This past summer, I participated in two All-American Summer Programs: The Crisis Academy and the Diplomacy Academy. Both programs followed a similar structure, where a workshop would take place each morning, followed by an afternoon simulation that allowed us to put newly learned skills into practice. Over those two weeks, I was able to learn from not only the instructors, who were All-American alumni themselves, but also my fellow students in the programs.
Many specifics on procedure are often glossed over when first learning how to do MUN, and these lessons are often in favor of the most common motions and points that delegates will see in committee. In both of the programs I attended, All-American director, Frank, gave us an in-depth and clear MUN guide to help us learn the correct procedure which included aspects of MUN that are not commonly used, such as how to properly divide the question. Even the most experienced delegates at the academies were able to learn new strategies and aspects on Model UN procedure. Daily procedure quizzes were given in the diplomacy academy and delegates were expected to pass at least one to complete the fellowship.
After the academy, I realized how knowing the procedure is crucial for providing a structure to the committee, as well as knowing how to control the direction it goes in. As such, learning procedures such as how to correctly divide the question is one of the most useful things to learn at the All-American academies.
While every delegate knows that public speaking is important in MUN, All-American’s programs took public speaking to the next level. Students in the programs participated in exercises that prove to be useful practice strategies. In one exercise we competed against our fellow delegates in order to see who could speak the longest with a randomly chosen topic by the instructors.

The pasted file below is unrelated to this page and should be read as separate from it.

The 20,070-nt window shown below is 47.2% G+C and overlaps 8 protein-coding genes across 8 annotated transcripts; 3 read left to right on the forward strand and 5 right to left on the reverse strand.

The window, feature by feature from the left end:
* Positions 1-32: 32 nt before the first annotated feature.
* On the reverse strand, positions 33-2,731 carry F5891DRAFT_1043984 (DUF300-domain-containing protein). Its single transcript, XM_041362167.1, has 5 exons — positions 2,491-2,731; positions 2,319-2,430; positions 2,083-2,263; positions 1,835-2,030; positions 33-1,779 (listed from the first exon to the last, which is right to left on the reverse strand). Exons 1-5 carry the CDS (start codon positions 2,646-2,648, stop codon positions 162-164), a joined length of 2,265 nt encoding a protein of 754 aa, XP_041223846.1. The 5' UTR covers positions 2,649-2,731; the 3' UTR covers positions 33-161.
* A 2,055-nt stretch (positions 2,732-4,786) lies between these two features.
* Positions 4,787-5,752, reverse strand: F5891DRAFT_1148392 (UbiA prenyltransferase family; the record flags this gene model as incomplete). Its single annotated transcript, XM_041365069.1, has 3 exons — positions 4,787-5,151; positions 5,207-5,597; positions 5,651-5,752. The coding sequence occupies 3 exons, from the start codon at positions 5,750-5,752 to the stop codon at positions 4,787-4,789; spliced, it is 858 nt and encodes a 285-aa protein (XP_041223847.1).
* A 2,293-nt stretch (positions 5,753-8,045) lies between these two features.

Your speech had to be entirely impromptu and you were cut off if you mentioned any filler word or paused for too long.
These exercises are helpful for practicing the ability to think on your feet, but they are also valuable to bring back and implement with personal MUN teams. Additionally, instructors provided individual feedback at the end of every daily simulation, which students were able to implement the next day. This led to significant improvement in public speaking, resolution writing, and directive drafting for every delegate by the end of the week.
One of the most valuable things that students in the summer programs learned was how to prepare for a conference. While pre-writing resolutions is not allowed in most circuits, coming in with ideas on what should be included in resolutions is always a good idea. Instructors taught the multiple angles through which committee topics should be analyzed, which doubles as a useful strategy for writing position papers.
All-American programs also taught me that your pre-conference research is not the be-all and end-all, but instead how to use your in-depth research to your advantage.
The way you analyze your committee’s research guide and how you break it down to understand what the chair expects of their committee will be more useful to you than wandering in endless Wikipedia pages.
This article covers only a sliver of what you can learn if you sign up to participate in one of the All-American Summer Programs. Regardless of if you’re a beginner or an advanced delegate, every student can learn something at the academies, especially if you find yourself feeling like you’re missing a piece of the puzzle to win that gavel. When the weekend comes you know that you have left the week better than when you went in, whether you left with friends, knowledge, or a new definition of MUN all together, you will join the vast club of All-American alumni that can help you learn even more.